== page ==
However, OCS president Patrick Ford later sent customers a note saying that some of the items from licensed cannabis producers were “mislabeled” and “this delayed our ability to ship your order to you.”
In a report on Vice.com, Dan Sutton, founder of Tantalus Labs, said the production capability of many Canadian cannabis companies was overblown because the managers were business people who lacked the agricultural experience needed to grow cannabis on a large scale.
The institutional knowledge needed to reliably grow massive amounts of cannabis simply doesn’t exist, he said, and the industry won’t figure it out for a while.
Sutton said he did not believe there would be enough supply to meet demand for 18 months, which would “result in the collapse of some of these big companies on the stock market.”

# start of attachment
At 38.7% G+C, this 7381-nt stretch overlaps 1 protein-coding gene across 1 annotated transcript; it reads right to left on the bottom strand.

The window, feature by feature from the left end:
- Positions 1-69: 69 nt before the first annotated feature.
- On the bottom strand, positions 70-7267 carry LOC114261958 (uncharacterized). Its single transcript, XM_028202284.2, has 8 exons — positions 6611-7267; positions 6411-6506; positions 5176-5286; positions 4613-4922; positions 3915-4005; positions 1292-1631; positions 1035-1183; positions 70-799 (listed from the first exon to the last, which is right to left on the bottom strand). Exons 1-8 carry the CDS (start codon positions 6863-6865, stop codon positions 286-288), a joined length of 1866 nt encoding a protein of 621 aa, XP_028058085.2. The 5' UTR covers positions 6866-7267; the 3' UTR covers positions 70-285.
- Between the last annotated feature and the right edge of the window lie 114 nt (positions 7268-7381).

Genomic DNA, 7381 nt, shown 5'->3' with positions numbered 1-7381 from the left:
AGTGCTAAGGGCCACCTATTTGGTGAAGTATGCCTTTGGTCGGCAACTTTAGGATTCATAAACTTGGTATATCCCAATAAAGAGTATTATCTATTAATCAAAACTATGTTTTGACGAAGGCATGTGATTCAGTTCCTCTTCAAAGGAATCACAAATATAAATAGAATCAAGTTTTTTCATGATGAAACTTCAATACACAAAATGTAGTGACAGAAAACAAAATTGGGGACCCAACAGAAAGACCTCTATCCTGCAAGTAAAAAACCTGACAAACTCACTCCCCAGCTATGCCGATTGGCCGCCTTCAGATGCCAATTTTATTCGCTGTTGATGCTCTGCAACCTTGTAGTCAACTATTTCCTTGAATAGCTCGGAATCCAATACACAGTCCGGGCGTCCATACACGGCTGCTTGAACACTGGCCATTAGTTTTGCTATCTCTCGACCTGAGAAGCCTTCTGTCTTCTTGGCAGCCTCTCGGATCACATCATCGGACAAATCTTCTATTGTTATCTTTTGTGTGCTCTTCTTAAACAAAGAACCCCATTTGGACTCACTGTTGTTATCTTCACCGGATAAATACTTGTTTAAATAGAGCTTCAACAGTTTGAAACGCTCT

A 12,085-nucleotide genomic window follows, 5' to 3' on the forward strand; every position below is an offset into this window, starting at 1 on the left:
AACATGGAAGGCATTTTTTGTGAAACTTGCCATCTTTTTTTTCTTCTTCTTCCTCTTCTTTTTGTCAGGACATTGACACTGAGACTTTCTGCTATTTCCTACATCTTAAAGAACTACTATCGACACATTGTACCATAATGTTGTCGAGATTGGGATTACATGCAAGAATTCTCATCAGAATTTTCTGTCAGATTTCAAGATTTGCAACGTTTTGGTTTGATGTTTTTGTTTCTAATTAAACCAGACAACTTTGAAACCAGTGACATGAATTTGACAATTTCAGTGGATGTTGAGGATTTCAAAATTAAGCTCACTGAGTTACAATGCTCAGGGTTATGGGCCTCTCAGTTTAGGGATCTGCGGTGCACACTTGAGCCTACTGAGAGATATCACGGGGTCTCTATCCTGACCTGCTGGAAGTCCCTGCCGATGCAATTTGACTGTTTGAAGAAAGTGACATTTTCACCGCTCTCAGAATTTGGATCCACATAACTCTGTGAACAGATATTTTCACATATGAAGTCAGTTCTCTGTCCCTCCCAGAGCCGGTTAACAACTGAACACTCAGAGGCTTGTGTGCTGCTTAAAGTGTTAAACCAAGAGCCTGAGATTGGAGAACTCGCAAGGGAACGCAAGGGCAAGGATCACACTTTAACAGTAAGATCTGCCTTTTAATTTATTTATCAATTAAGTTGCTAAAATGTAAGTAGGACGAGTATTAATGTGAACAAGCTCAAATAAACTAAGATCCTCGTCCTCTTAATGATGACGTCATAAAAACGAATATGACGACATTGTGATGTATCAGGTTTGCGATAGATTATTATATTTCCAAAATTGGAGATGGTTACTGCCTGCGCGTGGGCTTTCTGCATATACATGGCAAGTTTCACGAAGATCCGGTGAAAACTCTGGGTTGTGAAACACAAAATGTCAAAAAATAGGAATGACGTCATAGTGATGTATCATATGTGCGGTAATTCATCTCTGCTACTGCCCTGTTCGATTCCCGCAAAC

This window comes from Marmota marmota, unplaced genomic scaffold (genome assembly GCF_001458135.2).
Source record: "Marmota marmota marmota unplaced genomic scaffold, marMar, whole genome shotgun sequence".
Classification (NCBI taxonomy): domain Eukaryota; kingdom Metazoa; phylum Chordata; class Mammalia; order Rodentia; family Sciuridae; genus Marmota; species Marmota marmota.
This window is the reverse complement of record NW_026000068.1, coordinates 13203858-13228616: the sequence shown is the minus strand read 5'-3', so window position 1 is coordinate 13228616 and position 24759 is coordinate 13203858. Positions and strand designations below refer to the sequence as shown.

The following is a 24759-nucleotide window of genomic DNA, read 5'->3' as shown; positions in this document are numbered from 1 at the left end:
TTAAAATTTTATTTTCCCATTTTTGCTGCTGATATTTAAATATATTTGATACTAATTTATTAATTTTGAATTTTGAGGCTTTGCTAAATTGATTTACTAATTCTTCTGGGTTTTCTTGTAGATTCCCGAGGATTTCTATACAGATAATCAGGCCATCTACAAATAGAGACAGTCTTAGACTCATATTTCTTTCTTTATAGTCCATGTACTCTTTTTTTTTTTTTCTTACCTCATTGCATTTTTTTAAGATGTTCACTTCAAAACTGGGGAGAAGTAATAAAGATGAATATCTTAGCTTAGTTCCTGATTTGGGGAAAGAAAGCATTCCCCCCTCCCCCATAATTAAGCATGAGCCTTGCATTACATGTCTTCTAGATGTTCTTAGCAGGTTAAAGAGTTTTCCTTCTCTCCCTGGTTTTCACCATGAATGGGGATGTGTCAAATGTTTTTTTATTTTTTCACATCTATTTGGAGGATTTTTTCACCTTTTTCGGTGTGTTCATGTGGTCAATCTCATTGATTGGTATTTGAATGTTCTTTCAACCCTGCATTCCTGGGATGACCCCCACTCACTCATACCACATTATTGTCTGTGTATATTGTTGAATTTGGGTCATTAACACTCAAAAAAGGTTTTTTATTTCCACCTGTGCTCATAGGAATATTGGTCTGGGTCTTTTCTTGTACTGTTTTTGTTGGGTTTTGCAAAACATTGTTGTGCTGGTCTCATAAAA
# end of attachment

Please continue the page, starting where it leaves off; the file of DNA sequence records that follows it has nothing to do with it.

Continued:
Harvest Coming Soon
Jordan Sinclair, vice-president of communications for Canopy Growth Corp., disagreed with Sutton’s assessment.
Sinclair said the shortages were the result of larger than anticipated demand, logistical issues in getting product onto store shelves, and yields that are still a few months away from being harvested.
Canopy has been expanding its production capability over the past year, but it will be a few more months before the facilities are in full production mode, he said.
Robbing Peter to Pay Paul
Rosalie Wyonch, an analyst with C.D. Howe Institute, said she believed there was plenty of blame to go around and that “no one is completely guilty, and no one is completely innocent.” Licensed producers failed to deliver enough cannabis, provinces failed to procure enough cannabis, and the Canadian government via Health Canada may not have approved enough LP licenses in time for legalization.
Wyoch also said legal producers were short on medical cannabis because they were routing deliveries to meet their obligation for recreational cannabis.
“The truth is, there’s a huge incentive for licensed providers to supply distributors before they supply medical patients, and as a result these medical patients are getting the short end of the stick,” she said.